David Lawrence-Young

David Lawrence-Young – Shakespeare and the Jews

David Lawrence-Young – Shakespeare and the Jews

One of the questions often asked about Shakespeare, and especially in connection with his play, The Merchant of Venice is, was WS anti-Semitic or not? According to Michael Macrone in Naughty Shakespeare, apart from the Bard’s references to Shylock, he makes six other references to Jews in his plays.

“If I am a villain; if I do not love here, I am a Jew.” 

(Benedick in “Much Ado About Nothing,” II.iii)

“…go to the alehouse; if not, thou art an Hebrew, a Jew, and not worth the name of a Christian.   

(Launce the Clown in “2 Gentlemen of Verona,” II.v)

“[Even] a (hard-hearted) Jew would have wept to see our parting.” (Crab in “2GoV,” II.ii)


“What a Herod of Jewry is this!” (Merry Wives of Windsor II.i) {Falstaff: Jews as Christs killers)


“Liver of Blaspheming Jew” (Macbeth IV.i) {Witches in “Double, double toil and trouble…}


“You rogue, they were bound, every one of them, or I am a Jew, an Ebrew Jew.” (Falstaff in Henry IV pt.1).

Anti-Semitic picture: “Fly from the Jews Lest They Circumcise Thee” by Thomas Coryate, 1611.

I think it is quite clear here that in none of the above, do the Jews appear in a positive light. This attitude is reinforced when one reads and sees Shylock in “The Merchant of Venice.”  Here, Shylock is depicted as a money-grabbing Jew and as an exploiter of honest Christians, especially Antonio, the wealthy merchant of Venice. This negative portrait of Shylock is painted so graphically that even today, ‘Shylock’ is synony-mous with evil grasping businessmen, if they are Jewish or not.


In contrast to the above quotations, those who say that WS is not anti-Semitic usually invoke two speeches made by the same Shylock calling on the audience to have pity on the poor man who is a social inferior in Medieval Venice. In Act I,sc.iii Shylock addresses Antonio thus:

Signior Antonio, many a time and oft

In the Rialto you have rated me
About my moneys and my usuances:
Still have I borne it with a patient shrug,
For sufferance is the badge of all of our tribe.
You call me a misbeliever, a cut-throat dog,
And spit upon my Jewish gaberdine,
And all for use of that which is mine own.

And further on in Act III, sc.i

Hath not a Jew eyes? hath not a Jew hands, organs, dimensions, senses, affections, passions? fed with the same food, hurt with the same weapons, subject to the same diseases, healed by the same means, warmed and cooled by the same winter and summer as a Christian is? If you prick us, do we not bleed? if you tickle us, do we not laugh? if you poison us, do we not die? and if you wrong us, shall we not revenge? If we are like you in the rest, we will resemble you in that.

 

Medieval picture of evil Jew poisoning a well. Note the Jew’s ragged clothes, the Devil urinating and the figure on the Cross.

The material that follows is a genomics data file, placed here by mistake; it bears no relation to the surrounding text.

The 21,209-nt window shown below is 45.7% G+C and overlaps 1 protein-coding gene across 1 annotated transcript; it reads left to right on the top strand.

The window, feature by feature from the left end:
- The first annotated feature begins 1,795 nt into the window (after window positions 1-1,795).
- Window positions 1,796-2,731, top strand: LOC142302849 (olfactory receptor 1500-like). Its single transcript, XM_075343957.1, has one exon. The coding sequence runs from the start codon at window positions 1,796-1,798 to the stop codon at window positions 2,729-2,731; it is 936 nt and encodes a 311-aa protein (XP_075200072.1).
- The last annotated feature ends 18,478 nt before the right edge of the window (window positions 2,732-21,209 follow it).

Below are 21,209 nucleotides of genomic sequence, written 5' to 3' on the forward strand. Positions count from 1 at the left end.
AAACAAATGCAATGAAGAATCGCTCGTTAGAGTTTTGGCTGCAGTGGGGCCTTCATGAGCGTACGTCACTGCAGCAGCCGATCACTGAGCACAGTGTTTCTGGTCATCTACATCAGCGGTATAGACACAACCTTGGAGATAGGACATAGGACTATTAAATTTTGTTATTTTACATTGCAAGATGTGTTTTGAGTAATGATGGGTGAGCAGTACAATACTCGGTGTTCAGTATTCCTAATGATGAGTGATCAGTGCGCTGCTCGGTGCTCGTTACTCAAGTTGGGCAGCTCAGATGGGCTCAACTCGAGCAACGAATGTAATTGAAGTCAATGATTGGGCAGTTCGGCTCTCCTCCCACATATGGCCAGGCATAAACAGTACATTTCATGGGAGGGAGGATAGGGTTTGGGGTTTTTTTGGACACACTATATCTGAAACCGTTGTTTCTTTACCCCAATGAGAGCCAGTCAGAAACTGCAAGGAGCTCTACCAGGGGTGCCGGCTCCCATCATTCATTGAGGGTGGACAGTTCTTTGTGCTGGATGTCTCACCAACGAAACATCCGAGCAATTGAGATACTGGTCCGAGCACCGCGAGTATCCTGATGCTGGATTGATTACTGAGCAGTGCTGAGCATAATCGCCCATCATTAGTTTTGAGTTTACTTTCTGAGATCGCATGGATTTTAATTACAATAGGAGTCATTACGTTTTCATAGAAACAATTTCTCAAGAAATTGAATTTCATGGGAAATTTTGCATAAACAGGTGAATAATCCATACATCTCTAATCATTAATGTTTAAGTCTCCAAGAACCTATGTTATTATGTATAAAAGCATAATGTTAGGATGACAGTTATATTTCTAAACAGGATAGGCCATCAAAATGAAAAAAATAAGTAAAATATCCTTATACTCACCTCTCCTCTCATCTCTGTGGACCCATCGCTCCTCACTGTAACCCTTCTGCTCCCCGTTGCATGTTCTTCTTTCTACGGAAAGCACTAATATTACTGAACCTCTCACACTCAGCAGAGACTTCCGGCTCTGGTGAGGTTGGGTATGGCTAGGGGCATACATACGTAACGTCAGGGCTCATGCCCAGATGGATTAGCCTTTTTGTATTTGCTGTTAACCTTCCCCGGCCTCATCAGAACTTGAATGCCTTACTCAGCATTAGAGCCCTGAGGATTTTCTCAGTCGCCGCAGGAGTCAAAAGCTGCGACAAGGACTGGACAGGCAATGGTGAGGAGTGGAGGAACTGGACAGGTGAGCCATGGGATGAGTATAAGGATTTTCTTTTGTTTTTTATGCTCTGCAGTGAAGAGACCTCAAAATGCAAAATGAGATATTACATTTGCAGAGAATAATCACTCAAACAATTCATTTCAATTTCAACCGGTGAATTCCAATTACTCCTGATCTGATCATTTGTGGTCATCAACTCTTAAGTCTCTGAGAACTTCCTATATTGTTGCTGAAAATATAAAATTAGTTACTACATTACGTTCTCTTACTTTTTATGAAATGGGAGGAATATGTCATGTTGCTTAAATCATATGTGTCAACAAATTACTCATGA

In this passionate speech, Shylock uses the word ‘same’ to emphasise the point that he, the despised Jew, is the same sort of person as the Christian in terms of their mental and physical faculties. It is a very sensitive speech and it should be borne in mind that this was written in about 1594 when Roderigo Lopez, Queen Elizabeth I’s personal physician, and the most famous Jew in England at the time, had been publicly hanged in London in front of a jeering mob on a trumped-up charge of treason. And it is these speeches that those who claim that despite what we think about Shylock, Shakespeare was definitely not an anti-Semite.

Contemporary anti-Semitic picture of Lopez plotting to poison Queen Elizabth I.

It may be correct to speculate that Shakespeare himself didn’t know any Jews personally, or if he did, he knew very few. Officially, between 1290, when Edward I threw the Jews out of England until 1656 when Cromwell allowed them to return, there were no Jews living in England. However, it is known that there were at least two small Jewish communities living in London and Bristol. These few hundred Jews made sure they kept a low profile as Jews were considered as Christ-killers and grasping userers. 

Therefore when Shakespeare described Jews in unflattering terms, he was only using the sentiments that were prevalent during his time. If he wanted people to come and see his plays, then there was no way, if he did have to mention Jews, that they would be seen in a positive light. Christopher Marlowe did the same in The Rich Jew of Malta. Although this despicable character, Barnabas, does sometimes beat the Christians, in the end he pays for this. He suffers a very grim end by being boiled to death in a cauldron that he had prepared for his enemies.

Al Pacino (Shylock) and Jeremy Irons (Antonio) in the 2004 film version of “The Merchant of Venice.” 

Some modern critics see “The Merchant of Venice” not as an anti-Semitic play, but a work in which Shakespeare makes a plea for religious tolerance. They claim that the play’s famous trial at the end is a mockery of justice and that Portia was not a real judge. In fact, it is Shylock who is honest and straightforward here, not the scheming Portia. 

To sum up, my own personal opinion is that Shakespeare was not particularly or deliberately anti-Semitic. He was writing during the late Elizabethan period when to write or speak out against the prevalent way of thinking was extremely dangerous and could land you either in the Tower or at the scaffold – or both! The recent trial and hanging of Dr. Lopez was proof that public tolerance for Jews as in books and plays was not acceptable by the authorities and public opinion. The fact that Shakespeare could write two speeches as those above which could be interpreted in at least two different ways show that he was much more of a sensitive writer than an anti-Semitic bigot.


What do you think?

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